The Martello Tower at Slaughden, to the south of Aldeburgh, is the most northerly of the east coast towers: there were originally 18 in Suffolk. It has an unusual quatrefoil design. The series was constructed between 1808 and 1812 to prevent an invasion during the Napoleonic Wars.
The tower at Shingle Street is a more standard round design.
The tower at Alderton is located to the south of Shingle Street. (Notice the WW2 pill box located to the north.) This gives a view towards the next two towers at Bawdsey and Bawdsey Cliffs.
A single tower guarded the entrance to the Deben at Felixstowe Ferry opposite Bawdsey.
Messenia in the south-west Peloponnese has been developing as a tourist destination. One of the main archaeological attractions is the classical city of Messene, and the Late Bronze palace near Pylos (‘Nestor’s Palace’). The fortresses at Pylos and Methoni are now tourist attractions in their own right with 46,000 and 71,000 visitors respectively.
The six archaeological sites in Messene now attract over 221,000 visitors a year (2019).
The Half Moon Battery at the south end of Pendennis was placed to defend Carrick Roads and the port of Falmouth was first built in 1793, and then remodelled in 1894–95. The concrete bunkers were constructed in 1941 to defend against aerial attack. They battery housed 6-inch Mark VII guns, and from 1943 Mark XXIV guns.
The 8th May 2020 marks 75 years since the end of fighting in Europe (VE Day). The towers on Darell’s Battery at Landguard Fort, opposite Harwich, were constructed in 1939–40 to direct guns (twin 6-pounders) defending this strategic port.
The fort at Tilbury was designed to protect the Thames. The 17th century artillery fort was built on the site of a fort constructed by Henry VIII. The first English Heritage guidebook was written by A.D. Saunders, who prepared texts for other artillery forts. This contained the standard format of history and description. A ground plan of the fort was provided in the centre pages.
The fort was transferred from the War Office in 1948 after it had ceased to be used for military purposes. It was opened to the public in 1982.
The replacement English Heritage guide was by Paul Pattison. A colour bird’s eye view of the fort is provided inside the front cover, and colour coded plan inside the back cover. The guide contains a tour of the fort followed by a history.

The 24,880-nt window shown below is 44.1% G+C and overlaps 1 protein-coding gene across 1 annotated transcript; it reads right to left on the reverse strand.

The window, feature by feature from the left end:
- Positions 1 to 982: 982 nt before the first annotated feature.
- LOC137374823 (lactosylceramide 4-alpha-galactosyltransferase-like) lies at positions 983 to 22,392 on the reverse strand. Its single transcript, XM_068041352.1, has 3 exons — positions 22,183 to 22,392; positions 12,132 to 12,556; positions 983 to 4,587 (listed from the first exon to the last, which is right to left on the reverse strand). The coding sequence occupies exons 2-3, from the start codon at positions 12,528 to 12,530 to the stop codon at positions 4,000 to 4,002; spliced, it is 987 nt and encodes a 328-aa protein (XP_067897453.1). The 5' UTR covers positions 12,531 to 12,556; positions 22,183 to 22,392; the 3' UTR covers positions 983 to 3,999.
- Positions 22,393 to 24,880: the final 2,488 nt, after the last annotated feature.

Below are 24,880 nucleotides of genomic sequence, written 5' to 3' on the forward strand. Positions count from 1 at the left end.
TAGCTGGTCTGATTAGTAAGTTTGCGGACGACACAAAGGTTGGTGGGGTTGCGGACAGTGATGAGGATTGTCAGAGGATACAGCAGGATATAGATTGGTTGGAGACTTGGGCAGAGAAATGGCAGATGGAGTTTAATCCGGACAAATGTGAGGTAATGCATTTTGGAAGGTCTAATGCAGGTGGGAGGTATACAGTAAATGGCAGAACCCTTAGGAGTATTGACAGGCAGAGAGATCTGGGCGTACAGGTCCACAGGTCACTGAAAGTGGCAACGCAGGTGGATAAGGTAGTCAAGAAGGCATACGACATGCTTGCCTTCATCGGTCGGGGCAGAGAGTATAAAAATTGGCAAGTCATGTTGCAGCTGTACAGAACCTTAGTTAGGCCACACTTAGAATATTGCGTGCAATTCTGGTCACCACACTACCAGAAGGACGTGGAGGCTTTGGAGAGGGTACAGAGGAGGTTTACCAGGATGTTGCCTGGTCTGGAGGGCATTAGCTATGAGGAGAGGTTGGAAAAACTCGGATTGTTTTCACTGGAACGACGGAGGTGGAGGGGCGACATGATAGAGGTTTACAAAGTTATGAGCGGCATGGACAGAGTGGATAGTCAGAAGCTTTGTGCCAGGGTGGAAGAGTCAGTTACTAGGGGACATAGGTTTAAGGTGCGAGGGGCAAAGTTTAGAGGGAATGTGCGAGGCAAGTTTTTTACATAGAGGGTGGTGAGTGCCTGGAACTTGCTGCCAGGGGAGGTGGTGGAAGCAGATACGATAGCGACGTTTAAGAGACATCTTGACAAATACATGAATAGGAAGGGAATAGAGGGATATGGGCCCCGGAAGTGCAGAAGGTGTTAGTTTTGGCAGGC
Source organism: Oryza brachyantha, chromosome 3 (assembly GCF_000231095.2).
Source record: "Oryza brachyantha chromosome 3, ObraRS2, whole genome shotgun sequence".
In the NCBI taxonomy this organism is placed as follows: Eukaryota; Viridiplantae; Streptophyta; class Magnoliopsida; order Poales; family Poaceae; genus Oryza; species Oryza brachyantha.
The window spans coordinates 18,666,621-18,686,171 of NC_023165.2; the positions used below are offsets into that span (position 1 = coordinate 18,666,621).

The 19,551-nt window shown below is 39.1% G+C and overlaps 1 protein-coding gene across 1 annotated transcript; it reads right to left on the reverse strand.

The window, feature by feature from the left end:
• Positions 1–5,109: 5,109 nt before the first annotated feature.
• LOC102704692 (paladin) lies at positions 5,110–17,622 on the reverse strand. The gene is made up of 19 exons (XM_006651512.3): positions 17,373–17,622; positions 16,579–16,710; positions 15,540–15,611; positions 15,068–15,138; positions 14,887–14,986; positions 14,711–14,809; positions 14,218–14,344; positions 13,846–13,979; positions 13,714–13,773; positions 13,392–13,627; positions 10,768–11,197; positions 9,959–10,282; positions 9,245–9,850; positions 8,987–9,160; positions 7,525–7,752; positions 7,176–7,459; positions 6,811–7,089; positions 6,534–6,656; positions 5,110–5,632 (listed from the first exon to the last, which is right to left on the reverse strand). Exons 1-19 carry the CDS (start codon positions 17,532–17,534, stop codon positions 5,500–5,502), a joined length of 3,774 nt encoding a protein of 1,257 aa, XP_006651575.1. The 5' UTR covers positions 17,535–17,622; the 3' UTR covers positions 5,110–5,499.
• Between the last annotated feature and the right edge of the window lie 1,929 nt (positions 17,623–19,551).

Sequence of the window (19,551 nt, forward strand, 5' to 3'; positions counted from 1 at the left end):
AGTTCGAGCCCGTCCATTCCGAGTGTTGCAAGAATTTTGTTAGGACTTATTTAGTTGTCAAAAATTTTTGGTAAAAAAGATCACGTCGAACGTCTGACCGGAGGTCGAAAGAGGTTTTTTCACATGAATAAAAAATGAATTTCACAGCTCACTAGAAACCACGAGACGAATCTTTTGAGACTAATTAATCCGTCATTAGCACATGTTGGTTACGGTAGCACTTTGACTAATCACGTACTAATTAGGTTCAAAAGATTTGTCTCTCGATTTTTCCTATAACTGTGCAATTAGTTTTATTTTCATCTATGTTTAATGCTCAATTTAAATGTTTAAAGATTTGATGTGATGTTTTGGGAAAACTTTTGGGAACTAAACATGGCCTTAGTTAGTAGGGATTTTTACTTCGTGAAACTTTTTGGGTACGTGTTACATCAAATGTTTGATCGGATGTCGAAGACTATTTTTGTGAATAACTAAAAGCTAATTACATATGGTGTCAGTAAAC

Yarmouth Castle on the Isle of Wight retains some of its original Ministry signs including this information board close to the entrance. The blank section at the bottom would have indicated (using similar signs), ‘This monument is in the care of the Ministry of Public Buildings and Works [or Ministry of Works] / It is an offence to injure or deface it’.
The castles at Pendennis and St Mawes were built to protect the Carrick Roads and Falmouth in Cornwall. Both appear to have been completed by 1543. They formed part of a wider network of coastal castles, including Deal and Walmer, and the Solent. For further details of the programme of defence see here.
Both castles were placed in State Guardianship in 1920 (from the War Office), and they were requisitioned for military purposes in the Second World War. They were re-opened to the public in 1946.
A souvenir guide was produced in 1963, was continued into the 1970s under the Department of the Environment. This provides a guide to both castles as well as a historical introduction.
English Heritage produced a colour guide to both castles in 1999 by Richard Linzey. It includes tours of both castles, as well as a page on the National Trust property of St Anthony Head Battery.
The latest guide by Paul Pattison has extended tours of both castles. There are special topics that include smuggling and piracy, the submarine minefield, as well as St Anthony Head. Foldout plans are printed inside the cover.
The ancient monuments on St Mary’s on the Isles of Scilly received Ministry signs. The chambered tomb on Porth Hellick Down is described as ‘the best preserved tomb of all those in the islands’, echoing O’Neil’s guidebook, ‘perhaps the best preserved of all those in the islands’. Again, ‘a few potsherds have been found in the chamber’, follows, ‘a few potsherds have been found in this tomb’.
At Innisidgen the sign starts with the same description as Porth Hellick. The description in the guidebook, ‘Nothing is known to have been found in the chamber’, follows the sign, ‘the chamber has long since been rifled of its contents’.
The sign at Lower Innisidgen echoes the others.
The sign notes, ‘Cremated bones and pieces of pottery were found in the chamber many years ago’, whereas the guidebook states, ‘Four piles of cremated bones were found at the inner end of the chamber many years ago, as well as some pieces of pottery in the passage just outside the entrance to the chamber’.
Near to Bants Carn Burial Chamber is a village. The sign and guidebook place it to the 2nd–3rd centuries AD, describing it as ‘Roman period’ or even ‘Romano-British’. The sign and guidebook talks of ’round or oval huts … built of large, well-laid granite blocks’. The guidebook continues ‘Paths and garden plots or small fields may also be detected’.
A later monument is the artillery fort known as Harry’s Walls.
We are grateful to Patrick Taylor for digitising the images.